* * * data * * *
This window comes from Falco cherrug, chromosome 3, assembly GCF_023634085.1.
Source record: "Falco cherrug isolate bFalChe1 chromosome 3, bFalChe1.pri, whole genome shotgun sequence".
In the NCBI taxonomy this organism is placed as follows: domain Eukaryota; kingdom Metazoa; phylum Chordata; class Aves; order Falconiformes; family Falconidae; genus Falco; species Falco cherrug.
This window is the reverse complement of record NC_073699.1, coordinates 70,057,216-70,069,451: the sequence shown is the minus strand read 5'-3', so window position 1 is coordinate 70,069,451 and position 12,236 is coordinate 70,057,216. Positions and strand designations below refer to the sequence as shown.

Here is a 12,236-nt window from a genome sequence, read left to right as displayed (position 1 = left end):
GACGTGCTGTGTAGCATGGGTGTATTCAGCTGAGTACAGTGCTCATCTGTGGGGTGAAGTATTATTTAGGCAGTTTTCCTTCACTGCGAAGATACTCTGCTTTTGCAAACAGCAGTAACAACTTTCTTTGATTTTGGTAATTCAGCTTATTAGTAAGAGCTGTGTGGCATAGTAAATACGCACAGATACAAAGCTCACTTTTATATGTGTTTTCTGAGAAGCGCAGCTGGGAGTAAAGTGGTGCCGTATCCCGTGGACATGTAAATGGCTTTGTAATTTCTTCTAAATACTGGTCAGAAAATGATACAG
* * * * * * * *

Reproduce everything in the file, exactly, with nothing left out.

This window comes from Falco cherrug, chromosome 3, assembly GCF_023634085.1.
Source record: "Falco cherrug isolate bFalChe1 chromosome 3, bFalChe1.pri, whole genome shotgun sequence".
In the NCBI taxonomy this organism is placed as follows: domain Eukaryota; kingdom Metazoa; phylum Chordata; class Aves; order Falconiformes; family Falconidae; genus Falco; species Falco cherrug.
This window is the reverse complement of record NC_073699.1, coordinates 70,057,216-70,069,451: the sequence shown is the minus strand read 5'-3', so window position 1 is coordinate 70,069,451 and position 12,236 is coordinate 70,057,216. Positions and strand designations below refer to the sequence as shown.

Here is a 12,236-nt window from a genome sequence, read left to right as displayed (position 1 = left end):
GACGTGCTGTGTAGCATGGGTGTATTCAGCTGAGTACAGTGCTCATCTGTGGGGTGAAGTATTATTTAGGCAGTTTTCCTTCACTGCGAAGATACTCTGCTTTTGCAAACAGCAGTAACAACTTTCTTTGATTTTGGTAATTCAGCTTATTAGTAAGAGCTGTGTGGCATAGTAAATACGCACAGATACAAAGCTCACTTTTATATGTGTTTTCTGAGAAGCGCAGCTGGGAGTAAAGTGGTGCCGTATCCCGTGGACATGTAAATGGCTTTGTAATTTCTTCTAAATACTGGTCAGAAAATGATACAG